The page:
The holidays are hard on Christmas lights. Exposed to the vagaries of small nephews and exuberant pets, most strings will experience a few casualties, and while a missing bulb no longer means the entire set stops working, Americans still throw out millions of pounds of lights a year. Adam Minter, who’s writing a book on the globalization of recycling, describes exactly what happens to your old lights when they’re shipped over to a concern in China, which, ironically, makes better use of minced-up lights than any US company could.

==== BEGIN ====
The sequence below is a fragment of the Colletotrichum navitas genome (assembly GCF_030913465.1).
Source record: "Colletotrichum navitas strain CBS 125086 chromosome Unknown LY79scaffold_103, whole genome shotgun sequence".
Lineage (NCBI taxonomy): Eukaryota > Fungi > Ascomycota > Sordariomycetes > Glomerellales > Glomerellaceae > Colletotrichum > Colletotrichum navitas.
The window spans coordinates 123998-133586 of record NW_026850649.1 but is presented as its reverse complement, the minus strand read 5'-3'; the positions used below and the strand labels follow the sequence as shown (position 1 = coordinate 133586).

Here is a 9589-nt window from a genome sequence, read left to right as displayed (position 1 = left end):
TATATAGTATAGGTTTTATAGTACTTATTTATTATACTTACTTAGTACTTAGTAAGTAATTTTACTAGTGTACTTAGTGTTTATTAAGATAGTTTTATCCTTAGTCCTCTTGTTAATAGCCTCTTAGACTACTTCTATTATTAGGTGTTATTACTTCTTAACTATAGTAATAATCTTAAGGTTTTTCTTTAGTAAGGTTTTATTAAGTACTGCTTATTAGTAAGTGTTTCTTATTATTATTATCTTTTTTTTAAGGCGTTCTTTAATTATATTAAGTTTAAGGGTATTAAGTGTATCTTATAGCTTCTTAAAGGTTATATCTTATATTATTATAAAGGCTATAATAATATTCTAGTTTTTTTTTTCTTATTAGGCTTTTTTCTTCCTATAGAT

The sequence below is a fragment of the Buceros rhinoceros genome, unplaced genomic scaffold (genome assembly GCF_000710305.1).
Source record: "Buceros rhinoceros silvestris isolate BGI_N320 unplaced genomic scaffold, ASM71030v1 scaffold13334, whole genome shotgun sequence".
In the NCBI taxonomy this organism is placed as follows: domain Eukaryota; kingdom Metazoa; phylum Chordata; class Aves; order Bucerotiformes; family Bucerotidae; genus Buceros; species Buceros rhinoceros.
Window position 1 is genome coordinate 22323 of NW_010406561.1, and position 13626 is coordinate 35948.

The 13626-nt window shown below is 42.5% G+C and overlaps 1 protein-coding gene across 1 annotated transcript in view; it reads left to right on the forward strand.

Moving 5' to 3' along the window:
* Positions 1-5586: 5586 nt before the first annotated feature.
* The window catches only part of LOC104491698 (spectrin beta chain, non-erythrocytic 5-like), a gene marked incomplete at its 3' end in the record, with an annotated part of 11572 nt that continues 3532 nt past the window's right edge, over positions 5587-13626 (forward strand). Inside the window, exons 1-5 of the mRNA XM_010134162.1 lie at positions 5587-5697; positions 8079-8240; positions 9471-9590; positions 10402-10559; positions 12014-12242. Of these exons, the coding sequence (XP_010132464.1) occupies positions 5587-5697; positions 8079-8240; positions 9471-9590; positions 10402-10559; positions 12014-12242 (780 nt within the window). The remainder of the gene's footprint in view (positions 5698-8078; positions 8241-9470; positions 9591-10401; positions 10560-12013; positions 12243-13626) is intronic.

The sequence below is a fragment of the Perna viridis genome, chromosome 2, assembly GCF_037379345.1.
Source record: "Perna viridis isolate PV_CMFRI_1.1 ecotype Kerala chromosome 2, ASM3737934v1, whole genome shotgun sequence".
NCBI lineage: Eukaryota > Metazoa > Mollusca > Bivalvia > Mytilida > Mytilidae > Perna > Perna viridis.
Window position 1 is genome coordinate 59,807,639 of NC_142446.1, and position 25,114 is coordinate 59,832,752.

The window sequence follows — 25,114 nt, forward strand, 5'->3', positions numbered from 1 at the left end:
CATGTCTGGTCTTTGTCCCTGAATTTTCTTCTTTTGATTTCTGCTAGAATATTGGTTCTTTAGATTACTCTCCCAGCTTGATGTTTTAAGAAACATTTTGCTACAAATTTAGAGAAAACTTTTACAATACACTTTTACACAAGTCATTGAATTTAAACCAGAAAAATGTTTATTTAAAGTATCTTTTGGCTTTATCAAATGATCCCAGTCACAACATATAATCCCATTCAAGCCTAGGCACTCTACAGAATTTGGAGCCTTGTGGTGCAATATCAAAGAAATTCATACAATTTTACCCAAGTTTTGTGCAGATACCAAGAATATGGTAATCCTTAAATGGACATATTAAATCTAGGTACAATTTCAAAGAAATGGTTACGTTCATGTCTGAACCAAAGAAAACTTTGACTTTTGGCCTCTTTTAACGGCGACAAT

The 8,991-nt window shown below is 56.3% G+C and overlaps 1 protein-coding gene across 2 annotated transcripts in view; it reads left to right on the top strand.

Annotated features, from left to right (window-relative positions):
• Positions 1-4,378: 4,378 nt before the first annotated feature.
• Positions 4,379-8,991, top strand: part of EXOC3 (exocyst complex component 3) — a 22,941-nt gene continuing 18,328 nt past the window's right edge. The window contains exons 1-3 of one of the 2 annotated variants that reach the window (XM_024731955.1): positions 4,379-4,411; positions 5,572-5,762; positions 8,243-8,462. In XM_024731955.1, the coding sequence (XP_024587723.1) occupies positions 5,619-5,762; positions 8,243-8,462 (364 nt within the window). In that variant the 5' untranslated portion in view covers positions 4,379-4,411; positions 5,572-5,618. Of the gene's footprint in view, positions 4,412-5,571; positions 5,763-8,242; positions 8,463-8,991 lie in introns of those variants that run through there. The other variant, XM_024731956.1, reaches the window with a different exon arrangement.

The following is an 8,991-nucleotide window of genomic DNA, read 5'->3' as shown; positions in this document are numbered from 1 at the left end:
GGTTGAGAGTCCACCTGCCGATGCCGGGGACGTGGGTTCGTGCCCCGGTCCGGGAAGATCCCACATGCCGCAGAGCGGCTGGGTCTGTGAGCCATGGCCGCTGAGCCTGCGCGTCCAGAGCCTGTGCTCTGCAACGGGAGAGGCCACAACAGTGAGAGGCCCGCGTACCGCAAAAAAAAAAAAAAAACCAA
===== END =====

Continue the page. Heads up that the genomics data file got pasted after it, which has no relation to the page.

Workers untangle the lights and toss them into small shredders, where they are chopped into millimeter-sized fragments and mixed with water into a sticky mud-like substance. Next, they’re shoveled onto a large, downward-angled, vibrating table, covered in a thin sheen of flowing water.